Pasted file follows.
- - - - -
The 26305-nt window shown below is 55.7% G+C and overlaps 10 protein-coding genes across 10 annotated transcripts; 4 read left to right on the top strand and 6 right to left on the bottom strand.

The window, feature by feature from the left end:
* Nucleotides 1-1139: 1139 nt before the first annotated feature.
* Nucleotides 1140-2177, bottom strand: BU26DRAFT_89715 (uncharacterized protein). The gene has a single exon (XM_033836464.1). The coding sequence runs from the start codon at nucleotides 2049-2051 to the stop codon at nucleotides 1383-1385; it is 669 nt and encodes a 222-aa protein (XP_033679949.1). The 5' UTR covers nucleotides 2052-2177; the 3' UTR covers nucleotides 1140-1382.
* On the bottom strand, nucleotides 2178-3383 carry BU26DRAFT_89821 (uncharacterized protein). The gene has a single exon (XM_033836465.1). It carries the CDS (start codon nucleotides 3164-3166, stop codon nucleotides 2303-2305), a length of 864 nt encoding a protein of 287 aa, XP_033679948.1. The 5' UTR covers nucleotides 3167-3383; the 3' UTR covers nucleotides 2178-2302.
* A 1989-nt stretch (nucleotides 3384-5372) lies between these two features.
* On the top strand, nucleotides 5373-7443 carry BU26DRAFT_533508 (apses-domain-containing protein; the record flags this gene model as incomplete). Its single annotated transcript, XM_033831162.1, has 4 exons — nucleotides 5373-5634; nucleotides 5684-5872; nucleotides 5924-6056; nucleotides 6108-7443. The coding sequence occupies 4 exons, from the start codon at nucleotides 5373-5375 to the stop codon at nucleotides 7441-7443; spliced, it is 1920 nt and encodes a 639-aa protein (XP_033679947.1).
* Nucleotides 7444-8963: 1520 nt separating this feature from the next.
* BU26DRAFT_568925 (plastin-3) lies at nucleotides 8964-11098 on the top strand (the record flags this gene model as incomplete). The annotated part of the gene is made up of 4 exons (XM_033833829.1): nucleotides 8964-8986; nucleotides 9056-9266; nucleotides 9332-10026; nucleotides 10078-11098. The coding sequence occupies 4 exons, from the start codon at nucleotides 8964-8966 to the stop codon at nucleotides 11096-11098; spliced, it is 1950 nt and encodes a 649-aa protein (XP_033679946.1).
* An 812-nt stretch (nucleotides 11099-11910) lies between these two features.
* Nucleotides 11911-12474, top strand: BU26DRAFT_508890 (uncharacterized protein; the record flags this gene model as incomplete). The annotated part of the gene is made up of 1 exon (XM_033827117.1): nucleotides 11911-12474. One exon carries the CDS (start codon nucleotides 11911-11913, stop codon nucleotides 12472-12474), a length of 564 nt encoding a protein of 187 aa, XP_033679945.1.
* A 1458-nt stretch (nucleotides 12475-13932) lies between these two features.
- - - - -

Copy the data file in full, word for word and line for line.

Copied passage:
The 26305-nt window shown below is 55.7% G+C and overlaps 10 protein-coding genes across 10 annotated transcripts; 4 read left to right on the top strand and 6 right to left on the bottom strand.

The window, feature by feature from the left end:
* Nucleotides 1-1139: 1139 nt before the first annotated feature.
* Nucleotides 1140-2177, bottom strand: BU26DRAFT_89715 (uncharacterized protein). The gene has a single exon (XM_033836464.1). The coding sequence runs from the start codon at nucleotides 2049-2051 to the stop codon at nucleotides 1383-1385; it is 669 nt and encodes a 222-aa protein (XP_033679949.1). The 5' UTR covers nucleotides 2052-2177; the 3' UTR covers nucleotides 1140-1382.
* On the bottom strand, nucleotides 2178-3383 carry BU26DRAFT_89821 (uncharacterized protein). The gene has a single exon (XM_033836465.1). It carries the CDS (start codon nucleotides 3164-3166, stop codon nucleotides 2303-2305), a length of 864 nt encoding a protein of 287 aa, XP_033679948.1. The 5' UTR covers nucleotides 3167-3383; the 3' UTR covers nucleotides 2178-2302.
* A 1989-nt stretch (nucleotides 3384-5372) lies between these two features.
* On the top strand, nucleotides 5373-7443 carry BU26DRAFT_533508 (apses-domain-containing protein; the record flags this gene model as incomplete). Its single annotated transcript, XM_033831162.1, has 4 exons — nucleotides 5373-5634; nucleotides 5684-5872; nucleotides 5924-6056; nucleotides 6108-7443. The coding sequence occupies 4 exons, from the start codon at nucleotides 5373-5375 to the stop codon at nucleotides 7441-7443; spliced, it is 1920 nt and encodes a 639-aa protein (XP_033679947.1).
* Nucleotides 7444-8963: 1520 nt separating this feature from the next.
* BU26DRAFT_568925 (plastin-3) lies at nucleotides 8964-11098 on the top strand (the record flags this gene model as incomplete). The annotated part of the gene is made up of 4 exons (XM_033833829.1): nucleotides 8964-8986; nucleotides 9056-9266; nucleotides 9332-10026; nucleotides 10078-11098. The coding sequence occupies 4 exons, from the start codon at nucleotides 8964-8966 to the stop codon at nucleotides 11096-11098; spliced, it is 1950 nt and encodes a 649-aa protein (XP_033679946.1).
* An 812-nt stretch (nucleotides 11099-11910) lies between these two features.
* Nucleotides 11911-12474, top strand: BU26DRAFT_508890 (uncharacterized protein; the record flags this gene model as incomplete). The annotated part of the gene is made up of 1 exon (XM_033827117.1): nucleotides 11911-12474. One exon carries the CDS (start codon nucleotides 11911-11913, stop codon nucleotides 12472-12474), a length of 564 nt encoding a protein of 187 aa, XP_033679945.1.
* A 1458-nt stretch (nucleotides 12475-13932) lies between these two features.